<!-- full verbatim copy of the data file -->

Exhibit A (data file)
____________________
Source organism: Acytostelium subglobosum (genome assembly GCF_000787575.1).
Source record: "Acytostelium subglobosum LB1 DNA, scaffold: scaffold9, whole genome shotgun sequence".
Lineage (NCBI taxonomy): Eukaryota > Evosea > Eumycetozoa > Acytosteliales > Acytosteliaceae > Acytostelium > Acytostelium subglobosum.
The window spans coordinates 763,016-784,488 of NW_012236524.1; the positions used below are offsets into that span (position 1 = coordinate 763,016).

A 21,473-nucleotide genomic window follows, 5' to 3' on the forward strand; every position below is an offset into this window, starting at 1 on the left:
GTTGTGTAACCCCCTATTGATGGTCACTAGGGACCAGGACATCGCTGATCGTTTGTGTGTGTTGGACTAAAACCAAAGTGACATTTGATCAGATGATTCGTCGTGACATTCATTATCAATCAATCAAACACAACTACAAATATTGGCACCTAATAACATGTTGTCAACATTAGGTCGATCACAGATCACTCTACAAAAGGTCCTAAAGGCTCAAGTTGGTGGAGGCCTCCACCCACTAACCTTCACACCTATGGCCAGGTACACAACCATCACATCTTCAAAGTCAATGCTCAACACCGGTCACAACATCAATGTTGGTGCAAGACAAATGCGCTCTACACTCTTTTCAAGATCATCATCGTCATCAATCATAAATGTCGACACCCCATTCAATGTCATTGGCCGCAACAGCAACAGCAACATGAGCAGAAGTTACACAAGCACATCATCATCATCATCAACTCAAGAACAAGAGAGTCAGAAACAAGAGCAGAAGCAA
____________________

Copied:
Source organism: Acytostelium subglobosum (genome assembly GCF_000787575.1).
Source record: "Acytostelium subglobosum LB1 DNA, scaffold: scaffold9, whole genome shotgun sequence".
Lineage (NCBI taxonomy): Eukaryota > Evosea > Eumycetozoa > Acytosteliales > Acytosteliaceae > Acytostelium > Acytostelium subglobosum.
The window spans coordinates 763,016-784,488 of NW_012236524.1; the positions used below are offsets into that span (position 1 = coordinate 763,016).

A 21,473-nucleotide genomic window follows, 5' to 3' on the forward strand; every position below is an offset into this window, starting at 1 on the left:
GTTGTGTAACCCCCTATTGATGGTCACTAGGGACCAGGACATCGCTGATCGTTTGTGTGTGTTGGACTAAAACCAAAGTGACATTTGATCAGATGATTCGTCGTGACATTCATTATCAATCAATCAAACACAACTACAAATATTGGCACCTAATAACATGTTGTCAACATTAGGTCGATCACAGATCACTCTACAAAAGGTCCTAAAGGCTCAAGTTGGTGGAGGCCTCCACCCACTAACCTTCACACCTATGGCCAGGTACACAACCATCACATCTTCAAAGTCAATGCTCAACACCGGTCACAACATCAATGTTGGTGCAAGACAAATGCGCTCTACACTCTTTTCAAGATCATCATCGTCATCAATCATAAATGTCGACACCCCATTCAATGTCATTGGCCGCAACAGCAACAGCAACATGAGCAGAAGTTACACAAGCACATCATCATCATCATCAACTCAAGAACAAGAGAGTCAGAAACAAGAGCAGAAGCAA